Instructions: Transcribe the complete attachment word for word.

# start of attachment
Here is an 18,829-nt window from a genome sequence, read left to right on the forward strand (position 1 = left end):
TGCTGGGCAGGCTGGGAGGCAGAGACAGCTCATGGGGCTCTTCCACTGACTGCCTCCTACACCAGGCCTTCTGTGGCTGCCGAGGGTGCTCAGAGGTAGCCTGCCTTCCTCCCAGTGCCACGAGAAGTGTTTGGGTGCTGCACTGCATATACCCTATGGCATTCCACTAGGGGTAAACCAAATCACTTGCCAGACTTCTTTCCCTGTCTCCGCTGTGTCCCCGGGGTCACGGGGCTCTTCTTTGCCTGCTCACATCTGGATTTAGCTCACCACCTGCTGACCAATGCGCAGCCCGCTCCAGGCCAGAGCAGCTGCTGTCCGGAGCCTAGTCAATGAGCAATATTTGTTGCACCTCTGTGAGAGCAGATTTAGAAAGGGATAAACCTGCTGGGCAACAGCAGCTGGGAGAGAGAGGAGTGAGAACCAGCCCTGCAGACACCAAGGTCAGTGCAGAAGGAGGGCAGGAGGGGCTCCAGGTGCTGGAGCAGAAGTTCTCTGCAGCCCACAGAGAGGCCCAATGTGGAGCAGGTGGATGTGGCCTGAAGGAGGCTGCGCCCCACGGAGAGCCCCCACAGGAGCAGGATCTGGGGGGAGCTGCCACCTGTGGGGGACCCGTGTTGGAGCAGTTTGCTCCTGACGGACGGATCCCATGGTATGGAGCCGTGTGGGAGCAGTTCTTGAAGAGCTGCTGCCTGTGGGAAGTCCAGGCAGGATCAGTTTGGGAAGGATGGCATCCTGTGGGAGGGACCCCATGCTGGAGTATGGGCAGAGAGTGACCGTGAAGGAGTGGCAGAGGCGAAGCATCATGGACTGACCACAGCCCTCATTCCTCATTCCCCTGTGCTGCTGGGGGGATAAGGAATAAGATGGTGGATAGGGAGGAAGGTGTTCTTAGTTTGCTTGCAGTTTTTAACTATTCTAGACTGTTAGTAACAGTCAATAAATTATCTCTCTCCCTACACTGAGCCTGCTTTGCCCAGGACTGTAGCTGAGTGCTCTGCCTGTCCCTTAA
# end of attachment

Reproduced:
Here is an 18,829-nt window from a genome sequence, read left to right on the forward strand (position 1 = left end):
TGCTGGGCAGGCTGGGAGGCAGAGACAGCTCATGGGGCTCTTCCACTGACTGCCTCCTACACCAGGCCTTCTGTGGCTGCCGAGGGTGCTCAGAGGTAGCCTGCCTTCCTCCCAGTGCCACGAGAAGTGTTTGGGTGCTGCACTGCATATACCCTATGGCATTCCACTAGGGGTAAACCAAATCACTTGCCAGACTTCTTTCCCTGTCTCCGCTGTGTCCCCGGGGTCACGGGGCTCTTCTTTGCCTGCTCACATCTGGATTTAGCTCACCACCTGCTGACCAATGCGCAGCCCGCTCCAGGCCAGAGCAGCTGCTGTCCGGAGCCTAGTCAATGAGCAATATTTGTTGCACCTCTGTGAGAGCAGATTTAGAAAGGGATAAACCTGCTGGGCAACAGCAGCTGGGAGAGAGAGGAGTGAGAACCAGCCCTGCAGACACCAAGGTCAGTGCAGAAGGAGGGCAGGAGGGGCTCCAGGTGCTGGAGCAGAAGTTCTCTGCAGCCCACAGAGAGGCCCAATGTGGAGCAGGTGGATGTGGCCTGAAGGAGGCTGCGCCCCACGGAGAGCCCCCACAGGAGCAGGATCTGGGGGGAGCTGCCACCTGTGGGGGACCCGTGTTGGAGCAGTTTGCTCCTGACGGACGGATCCCATGGTATGGAGCCGTGTGGGAGCAGTTCTTGAAGAGCTGCTGCCTGTGGGAAGTCCAGGCAGGATCAGTTTGGGAAGGATGGCATCCTGTGGGAGGGACCCCATGCTGGAGTATGGGCAGAGAGTGACCGTGAAGGAGTGGCAGAGGCGAAGCATCATGGACTGACCACAGCCCTCATTCCTCATTCCCCTGTGCTGCTGGGGGGATAAGGAATAAGATGGTGGATAGGGAGGAAGGTGTTCTTAGTTTGCTTGCAGTTTTTAACTATTCTAGACTGTTAGTAACAGTCAATAAATTATCTCTCTCCCTACACTGAGCCTGCTTTGCCCAGGACTGTAGCTGAGTGCTCTGCCTGTCCCTTAA